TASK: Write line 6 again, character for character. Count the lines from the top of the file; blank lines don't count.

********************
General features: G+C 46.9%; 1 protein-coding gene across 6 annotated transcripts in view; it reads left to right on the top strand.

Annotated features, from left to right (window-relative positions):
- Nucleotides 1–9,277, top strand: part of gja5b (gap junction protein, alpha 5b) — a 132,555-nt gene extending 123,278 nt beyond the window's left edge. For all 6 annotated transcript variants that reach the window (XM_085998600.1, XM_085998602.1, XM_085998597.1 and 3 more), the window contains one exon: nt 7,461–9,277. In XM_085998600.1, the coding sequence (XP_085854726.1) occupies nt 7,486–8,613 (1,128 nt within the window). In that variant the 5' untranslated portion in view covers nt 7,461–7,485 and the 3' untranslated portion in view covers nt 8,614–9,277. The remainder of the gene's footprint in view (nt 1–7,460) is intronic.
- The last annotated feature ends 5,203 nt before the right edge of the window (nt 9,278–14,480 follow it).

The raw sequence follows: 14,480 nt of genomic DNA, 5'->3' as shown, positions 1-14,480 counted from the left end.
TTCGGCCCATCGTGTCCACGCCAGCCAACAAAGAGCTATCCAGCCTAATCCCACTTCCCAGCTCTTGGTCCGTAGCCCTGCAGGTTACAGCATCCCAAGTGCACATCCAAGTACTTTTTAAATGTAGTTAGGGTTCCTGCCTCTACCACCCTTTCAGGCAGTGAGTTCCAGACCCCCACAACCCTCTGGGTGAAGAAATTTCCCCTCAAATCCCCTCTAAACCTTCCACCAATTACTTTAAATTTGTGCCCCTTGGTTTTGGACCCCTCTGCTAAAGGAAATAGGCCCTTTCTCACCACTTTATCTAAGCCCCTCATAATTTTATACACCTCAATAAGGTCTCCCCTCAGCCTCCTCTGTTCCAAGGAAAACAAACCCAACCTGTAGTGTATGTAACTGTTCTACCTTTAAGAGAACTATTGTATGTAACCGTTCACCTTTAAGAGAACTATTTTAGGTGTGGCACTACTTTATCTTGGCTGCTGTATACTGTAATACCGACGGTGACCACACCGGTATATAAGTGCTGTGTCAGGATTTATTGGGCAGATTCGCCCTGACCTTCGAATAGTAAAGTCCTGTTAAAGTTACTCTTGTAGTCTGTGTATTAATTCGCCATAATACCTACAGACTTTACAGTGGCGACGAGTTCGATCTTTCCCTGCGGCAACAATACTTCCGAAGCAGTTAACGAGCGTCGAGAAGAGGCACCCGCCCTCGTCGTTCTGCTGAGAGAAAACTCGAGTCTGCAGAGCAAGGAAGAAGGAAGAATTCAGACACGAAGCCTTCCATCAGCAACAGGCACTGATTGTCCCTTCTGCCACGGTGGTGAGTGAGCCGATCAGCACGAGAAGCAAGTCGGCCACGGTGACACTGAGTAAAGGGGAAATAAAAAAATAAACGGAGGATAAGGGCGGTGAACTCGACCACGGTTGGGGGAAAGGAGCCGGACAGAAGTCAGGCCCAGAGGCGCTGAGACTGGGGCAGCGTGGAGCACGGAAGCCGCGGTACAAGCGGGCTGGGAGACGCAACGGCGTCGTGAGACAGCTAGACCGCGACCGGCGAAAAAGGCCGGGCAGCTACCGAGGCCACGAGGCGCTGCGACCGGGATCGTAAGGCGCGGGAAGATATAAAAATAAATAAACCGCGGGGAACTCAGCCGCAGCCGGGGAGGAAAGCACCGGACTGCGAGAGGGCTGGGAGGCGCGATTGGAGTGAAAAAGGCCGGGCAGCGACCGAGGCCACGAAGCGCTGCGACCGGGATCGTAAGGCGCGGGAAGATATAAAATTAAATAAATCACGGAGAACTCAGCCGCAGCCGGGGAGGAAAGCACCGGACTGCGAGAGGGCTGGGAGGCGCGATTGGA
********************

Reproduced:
TTCGGCCCATCGTGTCCACGCCAGCCAACAAAGAGCTATCCAGCCTAATCCCACTTCCCAGCTCTTGGTCCGTAGCCCTGCAGGTTACAGCATCCCAAGTGCACATCCAAGTACTTTTTAAATGTAGTTAGGGTTCCTGCCTCTACCACCCTTTCAGGCAGTGAGTTCCAGACCCCCACAACCCTCTGGGTGAAGAAATTTCCCCTCAAATCCCCTCTAAACCTTCCACCAATTACTTTAAATTTGTGCCCCTTGGTTTTGGACCCCTCTGCTAAAGGAAATAGGCCCTTTCTCACCACTTTATCTAAGCCCCTCATAATTTTATACACCTCAATAAGGTCTCCCCTCAGCCTCCTCTGTTCCAAGGAAAACAAACCCAACCTGTAGTGTATGTAACTGTTCTACCTTTAAGAGAACTATTGTATGTAACCGTTCACCTTTAAGAGAACTATTTTAGGTGTGGCACTACTTTATCTTGGCTGCTGTATACTGTAATACCGACGGTGACCACACCGGTATATAAGTGCTGTGTCAGGATTTATTGGGCAGATTCGCCCTGACCTTCGAATAGTAAAGTCCTGTTAAAGTTACTCTTGTAGTCTGTGTATTAATTCGCCATAATACCTACAGACTTTACAGTGGCGACGAGTTCGATCTTTCCCTGCGGCAACAATACTTCCGAAGCAGTTAACGAGCGTCGAGAAGAGGCACCCGCCCTCGTCGTTCTGCTGAGAGAAAACTCGAGTCTGCAGAGCAAGGAAGAAGGAAGAATTCAGACACGAAGCCTTCCATCAGCAACAGGCACTGATTGTCCCTTCTGCCACGGTGGTGAGTGAGCCGATCAGCACGAGAAGCAAGTCGGCCACGGTGACACTGAGTAAAGGGGAAATAAAAAAATAAACGGAGGATAAGGGCGGTGAACTCGACCACGGTTGGGGGAAAGGAGCCGGACAGAAGTCAGGCCCAGAGGCGCTGAGACTGGGGCAGCGTGGAGCACGGAAGCCGCGGTACAAGCGGGCTGGGAGACGCAACGGCGTCGTGAGACAGCTAGACCGCGACCGGCGAAAAAGGCCGGGCAGCTACCGAGGCCACGAGGCGCTGCGACCGGGATCGTAAGGCGCGGGAAGATATAAAAATAAATAAACCGCGGGGAACTCAGCCGCAGCCGGGGAGGAAAGCACCGGACTGCGAGAGGGCTGGGAGGCGCGATTGGAGTGAAAAAGGCCGGGCAGCGACCGAGGCCACGAAGCGCTGCGACCGGGATCGTAAGGCGCGGGAAGATATAAAATTAAATAAATCACGGAGAACTCAGCCGCAGCCGGGGAGGAAAGCACCGGACTGCGAGAGGGCTGGGAGGCGCGATTGGA